The Voice of Bates College Since 1873

The Bates Student

The Voice of Bates College Since 1873

The Bates Student

The Voice of Bates College Since 1873

The Bates Student

“Curious Incident,” and Why Representation Matter

This summer, I finally read “The Curious Incident of the Dog in the Night-Time.” My search for summer reading began an hour before I left for the airport to depart for my summer job. I worked at my summer camp in Colorado, and up until I was about to depart, it hadn’t crossed my mind to pack any reading material.

With hardly any time, my only options left were the libraries of my parents and sister. Among their selections of romantic novels, political biographies, parenting advice, poker strategy books, and many other books I had no interest in, I found a few gems: “Curious Incident,” “Into the Wild,” and “Half Broke Horses.”

I immediately dove into “Curious Incident.” My high school had just chosen to put on a production of the play adaptation of the novel this fall. Obviously, I felt an intense nostalgia and urge to stay connected to my glory days.
The story begins when Christopher, our protagonist, finds his neighbor’s dog, Wellington, stabbed with garden shears. Christopher, who is high-functioning on the autism spectrum, sets off to find out who murdered Wellington.

Christopher lives with his father in Swindon, Wiltshire, and Christopher’s mother died a few years before the beginning of the novel. “Curious Incident” is told from Christopher’s perspective as he goes from school to his therapist’s office, and back home to reminisce about when his mother was still alive.

As the story progresses, Christopher delves deeper into Wellington’s death, or the “curious incident,” against his father’s request. In doing so, Christopher uncovers more about his life that was hidden from him.

Reading from Christopher’s perspective is profound. Readers are able to perceive the world through his eyes. For example, readers learn that when Christopher sees a yellow car on his way to school, he believes that he will have a bad day. Christopher’s particular worldview resonated with me because my first-year seminar at Bates focused on a range of (dis)abilities, including autism, from the perspectives of families who care for children with special needs and strengths.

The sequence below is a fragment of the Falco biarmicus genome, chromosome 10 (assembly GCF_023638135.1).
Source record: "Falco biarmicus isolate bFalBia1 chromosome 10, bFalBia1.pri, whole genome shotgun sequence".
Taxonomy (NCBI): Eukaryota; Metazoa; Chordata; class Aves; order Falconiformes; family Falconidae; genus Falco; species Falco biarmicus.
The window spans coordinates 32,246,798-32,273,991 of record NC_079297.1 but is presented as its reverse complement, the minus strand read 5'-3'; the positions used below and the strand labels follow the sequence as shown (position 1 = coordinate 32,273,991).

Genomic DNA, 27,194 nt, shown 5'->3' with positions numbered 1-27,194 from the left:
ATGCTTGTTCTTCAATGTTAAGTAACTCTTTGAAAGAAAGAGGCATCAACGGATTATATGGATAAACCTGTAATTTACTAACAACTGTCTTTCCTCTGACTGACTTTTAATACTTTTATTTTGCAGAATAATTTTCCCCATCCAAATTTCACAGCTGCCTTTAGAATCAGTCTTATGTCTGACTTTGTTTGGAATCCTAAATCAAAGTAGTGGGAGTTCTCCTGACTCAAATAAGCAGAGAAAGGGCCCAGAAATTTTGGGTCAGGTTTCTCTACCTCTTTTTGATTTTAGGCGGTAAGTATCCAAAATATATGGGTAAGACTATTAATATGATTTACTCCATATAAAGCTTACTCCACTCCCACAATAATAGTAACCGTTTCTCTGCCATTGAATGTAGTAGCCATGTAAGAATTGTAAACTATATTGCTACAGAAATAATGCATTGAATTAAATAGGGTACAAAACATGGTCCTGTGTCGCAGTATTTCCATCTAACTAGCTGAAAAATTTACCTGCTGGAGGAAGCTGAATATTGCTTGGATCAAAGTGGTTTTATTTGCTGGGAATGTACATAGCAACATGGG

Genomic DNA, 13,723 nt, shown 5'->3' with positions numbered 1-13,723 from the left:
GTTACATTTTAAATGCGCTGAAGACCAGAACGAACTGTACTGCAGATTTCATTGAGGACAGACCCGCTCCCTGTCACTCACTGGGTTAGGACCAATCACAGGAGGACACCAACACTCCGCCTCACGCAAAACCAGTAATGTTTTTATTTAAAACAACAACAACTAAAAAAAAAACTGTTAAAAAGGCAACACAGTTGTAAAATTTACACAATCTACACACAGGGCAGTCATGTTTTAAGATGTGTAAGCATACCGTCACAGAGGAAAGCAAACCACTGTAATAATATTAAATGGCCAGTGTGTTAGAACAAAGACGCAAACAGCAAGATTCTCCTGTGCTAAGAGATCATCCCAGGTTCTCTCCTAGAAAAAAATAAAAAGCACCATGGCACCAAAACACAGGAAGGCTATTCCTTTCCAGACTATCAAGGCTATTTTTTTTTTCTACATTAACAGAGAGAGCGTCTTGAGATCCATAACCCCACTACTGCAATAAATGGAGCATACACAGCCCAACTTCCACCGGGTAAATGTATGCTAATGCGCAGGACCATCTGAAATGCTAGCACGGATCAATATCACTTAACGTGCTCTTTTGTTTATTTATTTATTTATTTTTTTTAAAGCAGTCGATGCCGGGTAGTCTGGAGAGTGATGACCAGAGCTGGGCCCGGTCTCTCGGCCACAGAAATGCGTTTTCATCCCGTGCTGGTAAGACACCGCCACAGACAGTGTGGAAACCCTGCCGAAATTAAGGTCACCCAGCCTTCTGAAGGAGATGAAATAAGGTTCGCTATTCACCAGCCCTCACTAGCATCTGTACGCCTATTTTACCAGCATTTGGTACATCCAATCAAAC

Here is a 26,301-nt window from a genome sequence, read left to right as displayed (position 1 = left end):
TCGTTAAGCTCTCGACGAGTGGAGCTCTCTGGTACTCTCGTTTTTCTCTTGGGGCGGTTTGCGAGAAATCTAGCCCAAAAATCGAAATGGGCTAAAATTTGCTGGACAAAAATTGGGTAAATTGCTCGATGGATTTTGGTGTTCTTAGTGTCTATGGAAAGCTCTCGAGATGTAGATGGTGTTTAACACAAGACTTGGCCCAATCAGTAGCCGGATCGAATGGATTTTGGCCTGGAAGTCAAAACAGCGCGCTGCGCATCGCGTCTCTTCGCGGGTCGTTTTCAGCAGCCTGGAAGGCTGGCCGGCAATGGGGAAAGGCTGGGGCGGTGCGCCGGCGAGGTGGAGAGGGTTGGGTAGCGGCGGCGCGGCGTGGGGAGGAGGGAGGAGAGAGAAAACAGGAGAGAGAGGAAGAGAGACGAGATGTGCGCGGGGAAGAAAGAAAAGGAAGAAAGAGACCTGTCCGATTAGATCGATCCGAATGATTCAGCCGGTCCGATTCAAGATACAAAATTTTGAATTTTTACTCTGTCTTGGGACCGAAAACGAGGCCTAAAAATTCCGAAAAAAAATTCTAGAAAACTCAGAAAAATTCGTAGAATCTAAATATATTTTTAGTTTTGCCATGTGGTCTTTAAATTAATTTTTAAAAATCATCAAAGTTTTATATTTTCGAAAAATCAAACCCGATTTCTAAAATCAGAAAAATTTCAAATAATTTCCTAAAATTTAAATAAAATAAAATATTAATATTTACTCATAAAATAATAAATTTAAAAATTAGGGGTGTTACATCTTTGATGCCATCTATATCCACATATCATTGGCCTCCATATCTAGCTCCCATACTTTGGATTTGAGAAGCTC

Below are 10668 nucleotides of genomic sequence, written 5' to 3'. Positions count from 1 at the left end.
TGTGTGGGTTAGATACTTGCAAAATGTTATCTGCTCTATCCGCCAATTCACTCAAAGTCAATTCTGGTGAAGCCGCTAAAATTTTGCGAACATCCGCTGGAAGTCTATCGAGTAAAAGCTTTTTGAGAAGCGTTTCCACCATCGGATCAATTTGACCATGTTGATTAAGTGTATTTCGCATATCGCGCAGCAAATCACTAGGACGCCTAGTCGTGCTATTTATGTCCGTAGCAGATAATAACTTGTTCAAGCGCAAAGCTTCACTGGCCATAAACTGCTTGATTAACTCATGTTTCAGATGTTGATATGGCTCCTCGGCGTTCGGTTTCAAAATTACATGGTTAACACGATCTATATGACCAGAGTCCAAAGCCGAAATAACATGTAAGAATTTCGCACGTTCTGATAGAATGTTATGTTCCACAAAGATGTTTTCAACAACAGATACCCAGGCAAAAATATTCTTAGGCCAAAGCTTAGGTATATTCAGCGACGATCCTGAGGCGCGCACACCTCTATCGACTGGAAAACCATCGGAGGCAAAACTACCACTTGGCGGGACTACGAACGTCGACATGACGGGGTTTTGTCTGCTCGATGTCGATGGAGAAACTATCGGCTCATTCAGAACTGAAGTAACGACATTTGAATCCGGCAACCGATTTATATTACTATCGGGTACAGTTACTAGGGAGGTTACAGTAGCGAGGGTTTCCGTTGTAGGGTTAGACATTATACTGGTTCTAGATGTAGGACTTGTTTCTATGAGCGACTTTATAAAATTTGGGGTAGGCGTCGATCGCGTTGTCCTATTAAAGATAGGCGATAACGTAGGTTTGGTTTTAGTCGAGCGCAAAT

Consequently, I loved following Christopher’s story as he grew more and more independent. What starts as a character-driven novel quickly evolves into a total page-turner: the novel’s enticing narrative makes it hard to put the book down. I can confidently say that this is one of my all-time favorites, so much so that when I finished the book, I was upset to pick up another and immediately recommended it to my book-loving friends.

When I returned home from camp, my copy of “The Curious Incident of the Dog in the Night-Time,” now with a bent cover page and dirt stains, went on my bookshelf. Now out of the
wilderness, I re-watched some of my old favorites on Netflix, including season one of “Atypical.”

Similar to “Curious Incident,” “Atypical”’s main character, Sam, is a high schooler with autism. The show centers around the Gardner family and is narrated by Sam via his therapy sessions. I immediately drew parallels between Christopher and Sam, and even myself. Their aversion to change in addition to their strong relationships with their
therapists and (over)protective adults in their lives, really struck a chord with me. I appreciated getting to experience untold stories from both literary and broadcast platforms.

Representation is everything, and I feel lucky to have access to accurate stories of (dis)abilities right at my fingertips. Season two of “Atypical” is now streaming on Netflix, and The Curious Incident of the Dog in the Night-Time is only $8.79 (paperback) on Amazon. Both stories will reel you in and you’ll be able to better understand and appreciate the narratives they share.

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